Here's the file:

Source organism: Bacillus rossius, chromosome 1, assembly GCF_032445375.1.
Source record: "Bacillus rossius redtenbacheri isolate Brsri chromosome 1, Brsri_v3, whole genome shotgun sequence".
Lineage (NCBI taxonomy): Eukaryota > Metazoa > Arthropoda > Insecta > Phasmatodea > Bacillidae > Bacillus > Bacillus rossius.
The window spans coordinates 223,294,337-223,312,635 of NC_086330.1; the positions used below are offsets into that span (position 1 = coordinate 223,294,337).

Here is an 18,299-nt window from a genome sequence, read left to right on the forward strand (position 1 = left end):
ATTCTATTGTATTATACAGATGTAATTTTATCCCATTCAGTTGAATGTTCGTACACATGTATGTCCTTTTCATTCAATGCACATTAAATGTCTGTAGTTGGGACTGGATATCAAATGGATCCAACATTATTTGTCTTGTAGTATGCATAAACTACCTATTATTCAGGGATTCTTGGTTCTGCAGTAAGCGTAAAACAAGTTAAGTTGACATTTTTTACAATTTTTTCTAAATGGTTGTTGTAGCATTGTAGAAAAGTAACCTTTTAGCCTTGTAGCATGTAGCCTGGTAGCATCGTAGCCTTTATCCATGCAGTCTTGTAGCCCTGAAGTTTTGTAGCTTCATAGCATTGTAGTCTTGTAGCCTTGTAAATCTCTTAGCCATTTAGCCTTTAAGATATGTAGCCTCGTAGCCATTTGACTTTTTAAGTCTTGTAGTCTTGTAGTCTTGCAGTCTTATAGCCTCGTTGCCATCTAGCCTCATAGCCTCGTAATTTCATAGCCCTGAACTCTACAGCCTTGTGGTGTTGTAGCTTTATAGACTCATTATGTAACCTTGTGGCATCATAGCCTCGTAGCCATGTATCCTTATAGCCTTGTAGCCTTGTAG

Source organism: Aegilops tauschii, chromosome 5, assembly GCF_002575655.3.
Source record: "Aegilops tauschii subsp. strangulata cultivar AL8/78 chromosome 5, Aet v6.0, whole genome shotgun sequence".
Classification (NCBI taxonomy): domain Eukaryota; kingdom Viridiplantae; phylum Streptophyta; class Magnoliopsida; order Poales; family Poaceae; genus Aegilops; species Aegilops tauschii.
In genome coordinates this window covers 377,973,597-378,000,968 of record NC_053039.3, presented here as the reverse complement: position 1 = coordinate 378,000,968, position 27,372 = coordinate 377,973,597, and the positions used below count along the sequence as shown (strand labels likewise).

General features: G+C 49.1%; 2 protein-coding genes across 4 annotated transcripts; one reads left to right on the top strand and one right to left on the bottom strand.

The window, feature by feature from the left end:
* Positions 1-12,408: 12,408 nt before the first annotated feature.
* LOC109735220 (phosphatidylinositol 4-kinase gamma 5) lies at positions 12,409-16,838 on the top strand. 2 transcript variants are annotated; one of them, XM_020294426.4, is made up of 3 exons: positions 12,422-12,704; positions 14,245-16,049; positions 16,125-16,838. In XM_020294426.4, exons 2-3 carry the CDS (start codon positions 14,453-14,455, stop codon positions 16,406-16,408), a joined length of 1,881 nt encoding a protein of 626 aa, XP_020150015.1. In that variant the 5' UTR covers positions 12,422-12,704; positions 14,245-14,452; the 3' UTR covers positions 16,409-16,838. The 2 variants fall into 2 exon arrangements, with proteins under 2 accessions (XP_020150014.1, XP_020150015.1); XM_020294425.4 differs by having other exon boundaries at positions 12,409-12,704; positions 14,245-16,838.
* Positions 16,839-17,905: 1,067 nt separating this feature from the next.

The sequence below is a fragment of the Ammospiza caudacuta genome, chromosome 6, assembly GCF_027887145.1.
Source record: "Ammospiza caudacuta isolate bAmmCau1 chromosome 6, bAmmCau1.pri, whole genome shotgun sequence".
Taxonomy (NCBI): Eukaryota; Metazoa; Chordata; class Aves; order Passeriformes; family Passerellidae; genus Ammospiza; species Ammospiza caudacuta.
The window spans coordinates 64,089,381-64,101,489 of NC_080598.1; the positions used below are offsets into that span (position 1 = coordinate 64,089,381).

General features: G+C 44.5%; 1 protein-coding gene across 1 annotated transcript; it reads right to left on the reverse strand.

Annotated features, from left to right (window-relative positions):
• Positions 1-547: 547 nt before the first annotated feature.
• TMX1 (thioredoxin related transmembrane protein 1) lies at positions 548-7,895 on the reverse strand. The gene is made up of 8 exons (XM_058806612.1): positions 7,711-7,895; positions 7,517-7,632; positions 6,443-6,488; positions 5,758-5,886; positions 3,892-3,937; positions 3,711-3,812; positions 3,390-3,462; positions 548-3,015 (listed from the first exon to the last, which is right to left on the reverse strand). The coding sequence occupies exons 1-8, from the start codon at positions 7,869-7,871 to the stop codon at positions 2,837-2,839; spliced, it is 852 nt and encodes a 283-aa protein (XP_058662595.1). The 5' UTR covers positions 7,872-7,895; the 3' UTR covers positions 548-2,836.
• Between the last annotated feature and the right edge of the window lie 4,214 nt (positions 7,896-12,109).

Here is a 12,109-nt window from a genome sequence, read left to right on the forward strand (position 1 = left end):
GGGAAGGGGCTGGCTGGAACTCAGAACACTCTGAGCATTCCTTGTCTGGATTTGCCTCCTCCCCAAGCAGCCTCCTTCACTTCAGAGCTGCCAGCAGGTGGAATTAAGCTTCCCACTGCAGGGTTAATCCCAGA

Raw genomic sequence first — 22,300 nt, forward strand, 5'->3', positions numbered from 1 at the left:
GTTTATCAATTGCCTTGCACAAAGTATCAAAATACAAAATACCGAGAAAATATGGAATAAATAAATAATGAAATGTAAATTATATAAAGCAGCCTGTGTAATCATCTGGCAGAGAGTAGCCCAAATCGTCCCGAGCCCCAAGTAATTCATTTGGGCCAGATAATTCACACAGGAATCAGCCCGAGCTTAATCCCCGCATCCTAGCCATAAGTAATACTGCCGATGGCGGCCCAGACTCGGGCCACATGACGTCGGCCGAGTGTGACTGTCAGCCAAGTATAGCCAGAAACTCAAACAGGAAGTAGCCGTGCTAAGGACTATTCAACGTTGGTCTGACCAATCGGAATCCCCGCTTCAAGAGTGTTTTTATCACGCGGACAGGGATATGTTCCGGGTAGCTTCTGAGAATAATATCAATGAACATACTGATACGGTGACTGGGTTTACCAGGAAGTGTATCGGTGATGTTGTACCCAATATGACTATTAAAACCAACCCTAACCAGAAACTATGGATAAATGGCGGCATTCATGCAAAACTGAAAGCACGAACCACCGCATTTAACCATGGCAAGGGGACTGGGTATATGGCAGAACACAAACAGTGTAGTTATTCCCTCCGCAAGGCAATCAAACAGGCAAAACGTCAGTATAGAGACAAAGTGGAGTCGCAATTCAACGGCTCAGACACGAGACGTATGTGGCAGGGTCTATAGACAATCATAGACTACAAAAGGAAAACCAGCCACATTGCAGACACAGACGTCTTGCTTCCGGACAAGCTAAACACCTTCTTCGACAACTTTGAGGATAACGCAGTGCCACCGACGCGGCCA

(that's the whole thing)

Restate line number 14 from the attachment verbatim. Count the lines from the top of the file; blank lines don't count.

* LOC109735220 (phosphatidylinositol 4-kinase gamma 5) lies at positions 12,409-16,838 on the top strand. 2 transcript variants are annotated; one of them, XM_020294426.4, is made up of 3 exons: positions 12,422-12,704; positions 14,245-16,049; positions 16,125-16,838. In XM_020294426.4, exons 2-3 carry the CDS (start codon positions 14,453-14,455, stop codon positions 16,406-16,408), a joined length of 1,881 nt encoding a protein of 626 aa, XP_020150015.1. In that variant the 5' UTR covers positions 12,422-12,704; positions 14,245-14,452; the 3' UTR covers positions 16,409-16,838. The 2 variants fall into 2 exon arrangements, with proteins under 2 accessions (XP_020150014.1, XP_020150015.1); XM_020294425.4 differs by having other exon boundaries at positions 12,409-12,704; positions 14,245-16,838.